In the MotoGP class, the knock on effect of Ben Spies’ extended absence means that a vacancy arose at the PBM team. With Michele Pirro unable to race in the overseas triple header, dedicating himself to testing for the remainder of the year, Yonny Hernandez has been moved to the Ignite Pramac squad for the last five races of the year, as was announced after the Misano test.

That meant that Hernandez’s spot at PBM needed filling, preferably by a rider with some kind of Grand Prix experience. That rider has now been found, and Damian Cudlin is to take the place of Hernandez at the next round of MotoGP at Aragon.

MotoGP: Vacancy in Cardion AB as Shoulder Injury Sidelines Karel Abraham for the Rest of the 2013 Season

09/19/2013 @ 1:29 pm, by David Emmett11 COMMENTS

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The 2013 MotoGP season has been a bad one for shoulder injuries. Shoulder problems have caused Ben Spies to miss almost the entire MotoGP season, and now Karel Abraham has also decided to sit out the remainder of 2013.

The Czech rider injured his shoulder in a bad fall at Indianapolis, causing ligament damage which needs surgery to correct. Abraham is currently undergoing therapy to prepare for surgery, scheduled to take place in early October.

MotoGP Silly Season Update: Forward’s Privateer Yamaha M1s, Hayden’s Future, & Honda’s Production Racers

08/20/2013 @ 3:00 pm, by David Emmett18 COMMENTS

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With all of the prototype seats occupied for 2014 – barring a contractual bust up between Ducati and Ben Spies, which is only an expensive theoretical possibility at the moment – battle has commenced for the rest of the MotoGP seats regarded as being most competitive. While the factory bikes – the bikes in the factory and satellite teams being raced as MSMA entries – are all taken, the privateer machines – using Dorna spec-ECU software and extra fuel – are still mostly up for grabs.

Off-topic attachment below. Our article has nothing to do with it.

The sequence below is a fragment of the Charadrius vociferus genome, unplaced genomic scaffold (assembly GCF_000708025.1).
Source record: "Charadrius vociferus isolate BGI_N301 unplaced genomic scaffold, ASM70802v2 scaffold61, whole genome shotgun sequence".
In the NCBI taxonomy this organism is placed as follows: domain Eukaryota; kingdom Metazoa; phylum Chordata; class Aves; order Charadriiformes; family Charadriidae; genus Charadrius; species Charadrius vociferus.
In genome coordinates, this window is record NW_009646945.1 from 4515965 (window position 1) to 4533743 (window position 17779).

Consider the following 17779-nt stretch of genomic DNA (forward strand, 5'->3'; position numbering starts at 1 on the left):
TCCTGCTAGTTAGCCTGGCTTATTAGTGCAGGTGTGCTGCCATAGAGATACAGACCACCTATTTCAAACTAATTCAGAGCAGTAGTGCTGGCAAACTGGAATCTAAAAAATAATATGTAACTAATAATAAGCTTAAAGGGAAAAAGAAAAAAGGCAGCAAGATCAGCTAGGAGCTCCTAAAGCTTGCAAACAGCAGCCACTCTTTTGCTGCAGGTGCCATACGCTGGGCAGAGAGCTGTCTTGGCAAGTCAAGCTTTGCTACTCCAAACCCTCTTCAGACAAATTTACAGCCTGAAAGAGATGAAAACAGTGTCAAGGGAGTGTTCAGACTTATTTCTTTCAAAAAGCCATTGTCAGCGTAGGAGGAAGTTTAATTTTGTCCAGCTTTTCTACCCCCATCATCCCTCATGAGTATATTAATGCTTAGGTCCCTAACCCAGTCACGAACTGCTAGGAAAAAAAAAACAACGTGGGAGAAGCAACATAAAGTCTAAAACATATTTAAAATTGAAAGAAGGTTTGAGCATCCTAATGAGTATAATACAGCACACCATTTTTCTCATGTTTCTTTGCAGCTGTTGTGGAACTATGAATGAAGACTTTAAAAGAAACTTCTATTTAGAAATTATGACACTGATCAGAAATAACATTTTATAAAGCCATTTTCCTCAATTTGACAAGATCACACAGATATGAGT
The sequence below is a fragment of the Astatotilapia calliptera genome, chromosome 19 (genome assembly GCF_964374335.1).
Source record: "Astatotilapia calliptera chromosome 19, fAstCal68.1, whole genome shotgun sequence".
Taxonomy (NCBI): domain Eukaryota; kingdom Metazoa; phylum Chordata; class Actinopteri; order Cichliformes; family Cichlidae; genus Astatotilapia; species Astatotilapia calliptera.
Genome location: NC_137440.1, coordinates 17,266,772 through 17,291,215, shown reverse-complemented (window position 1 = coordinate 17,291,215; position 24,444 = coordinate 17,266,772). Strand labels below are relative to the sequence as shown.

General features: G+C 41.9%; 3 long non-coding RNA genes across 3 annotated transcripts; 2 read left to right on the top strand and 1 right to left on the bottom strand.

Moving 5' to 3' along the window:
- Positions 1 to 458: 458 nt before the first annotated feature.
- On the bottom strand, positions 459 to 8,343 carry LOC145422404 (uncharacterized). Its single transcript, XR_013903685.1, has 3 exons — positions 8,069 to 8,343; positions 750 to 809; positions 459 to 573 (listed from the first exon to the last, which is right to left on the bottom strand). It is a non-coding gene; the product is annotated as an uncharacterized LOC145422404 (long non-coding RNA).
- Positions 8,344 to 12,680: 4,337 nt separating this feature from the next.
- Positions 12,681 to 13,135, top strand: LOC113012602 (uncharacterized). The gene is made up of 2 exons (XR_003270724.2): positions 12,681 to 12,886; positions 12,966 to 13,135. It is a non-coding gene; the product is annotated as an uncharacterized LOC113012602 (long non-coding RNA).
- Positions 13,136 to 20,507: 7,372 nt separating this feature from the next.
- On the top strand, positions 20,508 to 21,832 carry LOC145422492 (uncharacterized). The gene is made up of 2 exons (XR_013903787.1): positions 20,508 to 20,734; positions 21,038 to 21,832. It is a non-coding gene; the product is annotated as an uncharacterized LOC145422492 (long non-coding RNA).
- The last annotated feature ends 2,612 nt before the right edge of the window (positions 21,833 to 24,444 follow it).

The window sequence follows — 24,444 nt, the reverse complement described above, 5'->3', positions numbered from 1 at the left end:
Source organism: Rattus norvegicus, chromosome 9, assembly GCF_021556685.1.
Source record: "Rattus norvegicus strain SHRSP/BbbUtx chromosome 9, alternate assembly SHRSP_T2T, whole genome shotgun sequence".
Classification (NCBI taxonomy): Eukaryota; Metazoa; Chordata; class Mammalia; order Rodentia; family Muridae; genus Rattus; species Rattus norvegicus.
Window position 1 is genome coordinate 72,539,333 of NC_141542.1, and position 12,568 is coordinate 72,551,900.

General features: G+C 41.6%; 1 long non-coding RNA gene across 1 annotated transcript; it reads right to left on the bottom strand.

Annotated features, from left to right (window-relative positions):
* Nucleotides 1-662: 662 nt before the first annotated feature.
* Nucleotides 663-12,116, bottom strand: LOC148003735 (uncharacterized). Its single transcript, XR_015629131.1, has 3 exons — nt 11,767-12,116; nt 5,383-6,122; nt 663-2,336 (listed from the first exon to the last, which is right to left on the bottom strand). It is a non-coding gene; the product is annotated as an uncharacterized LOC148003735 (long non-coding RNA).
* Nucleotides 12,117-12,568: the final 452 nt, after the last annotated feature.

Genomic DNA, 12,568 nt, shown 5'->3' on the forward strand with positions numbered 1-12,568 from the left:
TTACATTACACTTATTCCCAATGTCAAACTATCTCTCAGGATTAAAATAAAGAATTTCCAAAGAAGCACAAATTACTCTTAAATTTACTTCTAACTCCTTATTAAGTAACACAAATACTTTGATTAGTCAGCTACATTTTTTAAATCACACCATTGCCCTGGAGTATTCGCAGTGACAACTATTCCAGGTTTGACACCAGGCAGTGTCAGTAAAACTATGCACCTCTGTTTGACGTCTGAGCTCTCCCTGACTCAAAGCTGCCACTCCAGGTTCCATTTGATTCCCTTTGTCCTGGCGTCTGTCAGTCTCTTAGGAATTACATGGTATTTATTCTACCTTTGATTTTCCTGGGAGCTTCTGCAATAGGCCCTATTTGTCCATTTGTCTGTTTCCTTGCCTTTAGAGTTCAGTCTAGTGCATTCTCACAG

The three most highly sought after machines are the 2013 Yamaha M1s to be leased by the NGM Forward squad, Honda’s production racer (a modified RC213V with a standard gearbox and metal spring instead of pneumatic valves) and the Aprilia ART bikes, which are a heavily modified version of Aprilia’s RSV4 superbike.

Of the three, only the ART machine is a known quantity, with Aleix Espargaro and Randy de Puniet having raced the bikes with some success in 2012 and 2013, joined by Yonny Hernandez and Karel Abraham this year. Teams and riders will have to guess about the performance of the Yamahas and Hondas, though given the basis of the two machines, it is a safe bet they will be relatively competitive.

The most popular machine among riders is the Yamaha M1, naturally enough. The bike is a near complete 2013 machine, with a few parts excluded, such as the fuel tank, and will utilize the spec-ECU software from Dorna, being developed by the current CRT teams.

Given just how good the 2013 M1 is – Jorge Lorenzo and Valentino Rossi have won races on it, Cal Crutchlow has scored regular podiums – it is expected to be the best privateer machine on the grid next season, and anyone hoping to advance in the series is angling for a ride on it.

MotoGP Engine Usage at the Halfway Mark: Yamaha Struggling, Honda Dominating, & Ducati Managing

08/06/2013 @ 5:38 pm, by David Emmett9 COMMENTS

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With the 2013 MotoGP season at its halfway mark, now is a good time to take a look back and examine the engine usage for the teams and riders.

In 2012, with the engine durability regulations in their third full season, the factories appeared to have the situation pretty much under control. The only excitement arose when something unexpected happened, such as Jorge Lorenzo have an engine lunch itself after he was taken out by Alvaro Bautista at Assen last year.